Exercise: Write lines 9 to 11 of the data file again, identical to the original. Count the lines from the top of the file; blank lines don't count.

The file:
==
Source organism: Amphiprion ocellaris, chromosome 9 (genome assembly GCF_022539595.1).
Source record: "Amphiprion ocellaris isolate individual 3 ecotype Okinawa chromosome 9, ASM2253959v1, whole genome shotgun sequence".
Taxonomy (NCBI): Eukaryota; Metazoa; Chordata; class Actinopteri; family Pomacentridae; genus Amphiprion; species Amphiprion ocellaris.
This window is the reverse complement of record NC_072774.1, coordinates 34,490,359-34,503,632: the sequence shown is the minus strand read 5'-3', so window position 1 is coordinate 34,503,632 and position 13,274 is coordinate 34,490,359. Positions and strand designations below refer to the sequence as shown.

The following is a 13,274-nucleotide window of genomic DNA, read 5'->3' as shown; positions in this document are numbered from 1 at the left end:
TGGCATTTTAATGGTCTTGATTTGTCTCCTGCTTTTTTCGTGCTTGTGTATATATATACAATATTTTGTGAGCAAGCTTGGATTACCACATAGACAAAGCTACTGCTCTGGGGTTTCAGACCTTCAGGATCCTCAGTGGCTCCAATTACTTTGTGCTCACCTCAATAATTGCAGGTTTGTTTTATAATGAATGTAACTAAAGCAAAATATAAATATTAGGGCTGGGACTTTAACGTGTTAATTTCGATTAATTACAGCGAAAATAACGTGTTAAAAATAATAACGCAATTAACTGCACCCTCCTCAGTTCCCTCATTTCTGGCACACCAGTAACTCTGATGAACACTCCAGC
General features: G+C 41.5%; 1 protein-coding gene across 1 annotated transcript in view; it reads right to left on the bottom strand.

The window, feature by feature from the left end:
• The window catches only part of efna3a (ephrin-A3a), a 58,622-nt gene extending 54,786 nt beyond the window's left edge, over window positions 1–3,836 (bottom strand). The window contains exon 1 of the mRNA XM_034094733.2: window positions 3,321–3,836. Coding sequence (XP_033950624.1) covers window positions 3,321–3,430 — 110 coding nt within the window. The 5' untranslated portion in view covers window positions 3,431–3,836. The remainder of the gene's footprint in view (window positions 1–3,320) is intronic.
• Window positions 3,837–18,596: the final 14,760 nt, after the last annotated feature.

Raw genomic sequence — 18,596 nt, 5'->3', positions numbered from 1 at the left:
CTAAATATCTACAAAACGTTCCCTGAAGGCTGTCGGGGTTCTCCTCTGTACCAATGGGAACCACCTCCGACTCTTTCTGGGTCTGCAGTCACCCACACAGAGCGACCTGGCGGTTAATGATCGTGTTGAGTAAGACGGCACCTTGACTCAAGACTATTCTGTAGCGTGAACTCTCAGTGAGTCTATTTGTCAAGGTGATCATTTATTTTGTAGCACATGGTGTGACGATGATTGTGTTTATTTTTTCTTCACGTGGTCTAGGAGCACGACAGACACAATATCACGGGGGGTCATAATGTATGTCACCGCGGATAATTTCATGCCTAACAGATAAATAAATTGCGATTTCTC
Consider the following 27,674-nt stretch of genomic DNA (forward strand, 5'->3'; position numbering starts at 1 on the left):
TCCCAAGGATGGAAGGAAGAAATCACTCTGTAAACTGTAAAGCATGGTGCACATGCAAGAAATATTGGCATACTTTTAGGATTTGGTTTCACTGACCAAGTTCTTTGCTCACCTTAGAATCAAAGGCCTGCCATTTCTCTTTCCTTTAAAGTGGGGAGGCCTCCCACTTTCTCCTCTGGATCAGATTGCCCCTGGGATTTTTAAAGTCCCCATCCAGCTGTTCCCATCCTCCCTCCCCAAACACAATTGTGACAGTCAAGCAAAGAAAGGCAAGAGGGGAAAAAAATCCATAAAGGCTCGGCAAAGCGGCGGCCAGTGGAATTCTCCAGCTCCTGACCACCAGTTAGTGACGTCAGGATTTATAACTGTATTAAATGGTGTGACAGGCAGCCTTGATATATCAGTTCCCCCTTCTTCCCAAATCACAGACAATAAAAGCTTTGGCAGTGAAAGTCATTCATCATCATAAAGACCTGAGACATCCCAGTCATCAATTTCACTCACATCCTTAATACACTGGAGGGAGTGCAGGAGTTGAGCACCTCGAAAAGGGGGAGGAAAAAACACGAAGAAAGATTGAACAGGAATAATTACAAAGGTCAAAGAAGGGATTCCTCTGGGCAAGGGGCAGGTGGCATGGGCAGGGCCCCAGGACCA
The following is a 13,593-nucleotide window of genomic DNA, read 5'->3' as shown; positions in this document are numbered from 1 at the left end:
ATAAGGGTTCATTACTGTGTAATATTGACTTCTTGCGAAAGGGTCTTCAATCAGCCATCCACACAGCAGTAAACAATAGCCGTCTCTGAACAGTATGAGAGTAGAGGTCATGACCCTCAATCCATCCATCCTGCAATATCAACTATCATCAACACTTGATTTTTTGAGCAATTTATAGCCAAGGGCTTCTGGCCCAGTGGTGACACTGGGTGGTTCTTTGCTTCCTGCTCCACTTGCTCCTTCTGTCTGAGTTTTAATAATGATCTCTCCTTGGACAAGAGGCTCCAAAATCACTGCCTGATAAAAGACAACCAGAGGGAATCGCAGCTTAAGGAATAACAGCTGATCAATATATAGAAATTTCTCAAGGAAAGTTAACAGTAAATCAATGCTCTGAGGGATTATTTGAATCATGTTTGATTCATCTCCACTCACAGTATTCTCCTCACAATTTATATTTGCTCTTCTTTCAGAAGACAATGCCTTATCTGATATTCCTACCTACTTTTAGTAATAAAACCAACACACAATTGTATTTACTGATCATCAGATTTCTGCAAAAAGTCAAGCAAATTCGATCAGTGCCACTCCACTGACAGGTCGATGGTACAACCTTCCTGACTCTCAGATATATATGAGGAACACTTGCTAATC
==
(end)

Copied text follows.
• The window catches only part of efna3a (ephrin-A3a), a 58,622-nt gene extending 54,786 nt beyond the window's left edge, over window positions 1–3,836 (bottom strand). The window contains exon 1 of the mRNA XM_034094733.2: window positions 3,321–3,836. Coding sequence (XP_033950624.1) covers window positions 3,321–3,430 — 110 coding nt within the window. The 5' untranslated portion in view covers window positions 3,431–3,836. The remainder of the gene's footprint in view (window positions 1–3,320) is intronic.
• Window positions 3,837–18,596: the final 14,760 nt, after the last annotated feature.

Raw genomic sequence — 18,596 nt, 5'->3', positions numbered from 1 at the left: